Kingsbridge resident talks surviving HIV and helping kids in his community

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Jonathan Berenguer
Courtesy of Jonathan Berenguer

Jonathan Berenguer had faced monumental challenges early on in his childhood. The lifelong Kingsbridge resident was born with HIV and he had lost his parents Orlando Lopez and Elizabeth Berenguer by the time he was 5 years old.

Although the doctors did not think that he would make it into adulthood, Berenguer, 30, survived a grim diagnosis and is now a tutor and director of a nonprofit that counsels children.

Both of Berenguer’s parents were diagnosed with HIV, an autoimmune virus that affects fewer than 200,000 people in the United States per year. The Bronx resident was infected with congenital HIV and weighed just 2 pounds and 11 ounces at birth.

“The doctors pretty much told my grandparents I was not going to make it,” he recalled.

He spent the next four months in an incubator, but as his mom recovered in the hospital following his birth, she was visited by an ex-boyfriend who tragically murdered her.

Berenguer was a fighter and eventually made it home to his grandparents Carmen and Rudolph Berenguer. He had a brief relationship with his dad until he was also killed when he was 5.

His grandparents legally adopted him at 6 years old, but at the age of 10, Berenguer faced another crushing loss when his grandfather passed away.

“As a kid you don’t realize it,” he said about the losses he experienced. “You don’t feel hurt.”

Carmen took her grandson to the hospital to receive regular treatment and he was HIV-free by the time he was 6 years old.

“I was a momma’s boy. I wasn’t embarrassed,” he said.

According to Berenguer, having a mom much older than the other kids his age did not bother him. But things changed in middle school as he began to get in fights. Berenguer recalled how he even once punched a friend hoping to impress a girl.

He soon realized that times like these were where he missed having a dad.

“There was a part of me that wanted to make my dad proud,” Berenguer said.

Not long after that, he started to attend church and became more focused.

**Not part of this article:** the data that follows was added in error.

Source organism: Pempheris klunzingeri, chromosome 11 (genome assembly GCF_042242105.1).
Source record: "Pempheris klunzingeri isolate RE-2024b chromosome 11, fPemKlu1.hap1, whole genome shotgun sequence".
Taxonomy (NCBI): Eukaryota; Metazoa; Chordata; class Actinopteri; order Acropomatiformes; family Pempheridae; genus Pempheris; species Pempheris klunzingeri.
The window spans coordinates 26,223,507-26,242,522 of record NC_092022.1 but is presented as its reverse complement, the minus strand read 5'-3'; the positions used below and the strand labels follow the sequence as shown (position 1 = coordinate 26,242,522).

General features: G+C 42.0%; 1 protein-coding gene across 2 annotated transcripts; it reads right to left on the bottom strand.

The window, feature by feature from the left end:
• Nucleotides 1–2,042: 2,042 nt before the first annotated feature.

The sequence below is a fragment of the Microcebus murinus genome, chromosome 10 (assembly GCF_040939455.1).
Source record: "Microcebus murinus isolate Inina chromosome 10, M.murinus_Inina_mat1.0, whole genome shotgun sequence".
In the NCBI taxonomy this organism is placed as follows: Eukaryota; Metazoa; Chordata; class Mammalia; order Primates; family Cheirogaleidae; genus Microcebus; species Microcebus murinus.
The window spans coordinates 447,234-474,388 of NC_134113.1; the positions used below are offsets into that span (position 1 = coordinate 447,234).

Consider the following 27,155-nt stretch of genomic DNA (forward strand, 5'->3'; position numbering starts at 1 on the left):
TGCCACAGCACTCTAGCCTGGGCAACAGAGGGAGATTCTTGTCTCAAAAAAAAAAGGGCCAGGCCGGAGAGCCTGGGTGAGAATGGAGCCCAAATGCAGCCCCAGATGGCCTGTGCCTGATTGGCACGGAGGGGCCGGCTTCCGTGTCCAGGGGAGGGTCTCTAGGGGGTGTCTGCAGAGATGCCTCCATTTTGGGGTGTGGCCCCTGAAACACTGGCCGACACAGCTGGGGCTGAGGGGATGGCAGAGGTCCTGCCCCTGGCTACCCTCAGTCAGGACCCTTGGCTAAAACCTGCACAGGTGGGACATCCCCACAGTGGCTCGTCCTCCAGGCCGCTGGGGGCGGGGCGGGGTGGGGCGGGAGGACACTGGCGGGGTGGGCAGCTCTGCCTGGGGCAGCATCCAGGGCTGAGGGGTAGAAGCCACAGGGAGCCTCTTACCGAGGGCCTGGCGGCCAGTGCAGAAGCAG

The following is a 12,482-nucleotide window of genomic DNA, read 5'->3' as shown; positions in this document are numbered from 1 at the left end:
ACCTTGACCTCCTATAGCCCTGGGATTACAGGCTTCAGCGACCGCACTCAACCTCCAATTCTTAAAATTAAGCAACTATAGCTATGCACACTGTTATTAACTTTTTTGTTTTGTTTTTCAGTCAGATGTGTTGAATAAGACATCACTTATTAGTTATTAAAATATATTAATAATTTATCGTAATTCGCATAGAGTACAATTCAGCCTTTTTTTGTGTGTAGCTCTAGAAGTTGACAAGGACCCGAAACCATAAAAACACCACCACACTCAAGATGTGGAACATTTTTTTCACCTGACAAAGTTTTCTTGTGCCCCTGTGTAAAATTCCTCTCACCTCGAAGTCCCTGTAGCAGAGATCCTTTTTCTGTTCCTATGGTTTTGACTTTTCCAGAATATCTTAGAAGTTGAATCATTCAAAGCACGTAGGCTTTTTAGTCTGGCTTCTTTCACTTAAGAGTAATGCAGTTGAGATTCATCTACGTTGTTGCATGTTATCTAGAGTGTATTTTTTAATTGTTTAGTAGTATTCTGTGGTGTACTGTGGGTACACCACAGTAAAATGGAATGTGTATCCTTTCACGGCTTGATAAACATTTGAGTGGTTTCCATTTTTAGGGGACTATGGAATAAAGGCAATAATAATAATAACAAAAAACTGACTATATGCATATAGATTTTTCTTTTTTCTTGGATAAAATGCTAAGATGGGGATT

In high school, Berenguer found his passion for tutoring kids. He would tutor youths in math and in his sophomore year of college at Lehman, he launched a business called By Your Side Tutoring.

“Eventually I realized I want to do something in education to help students,” he said.

During college he also began working as an after school counselor with children and quickly fell in love with it.

Berenguer would share his story with kids, which usually got them to open up to him. While he obtained an Earth Science education degree in 2014, Berenguer got a job as a counselor with Trio, a nationally funded mentoring nonprofit.

Then in 2018, he got his master’s in organizational leadership and became the director of Trio.

Whether it is a weekday after school or on the weekends, Berenguer said that he and his employees do their best to make a difference in kids’ lives.

“It makes me feel like I’m a superhero almost,” he said.

Berenguer told the Bronx Times that in the past five years, he has really reflected on his life and recognized how much of an impact his grandmother had on him.

Carmen instilled in him the values of humility and resilience but also had a great sense of humor. Berenguer said that she had two open heart surgeries and survived COVID-19 and also recalled the time she put a rubber spider on his toothbrush as a prank.

Even with his busy schedule, he tries to watch a novella with her every night on TV.

In addition to his grandmother, Berenguer said that his fifth grade teacher Tony Plata was a big influence on him during his childhood. While in school, he said that Plata taught him the importance of confidence and using one’s voice to speak up.

“At the end of the day I’m no different than anybody else and that’s the message I want my students to take,” he said.

In his spare time, Berenguer also conducts motivational talks for the Department of Education.

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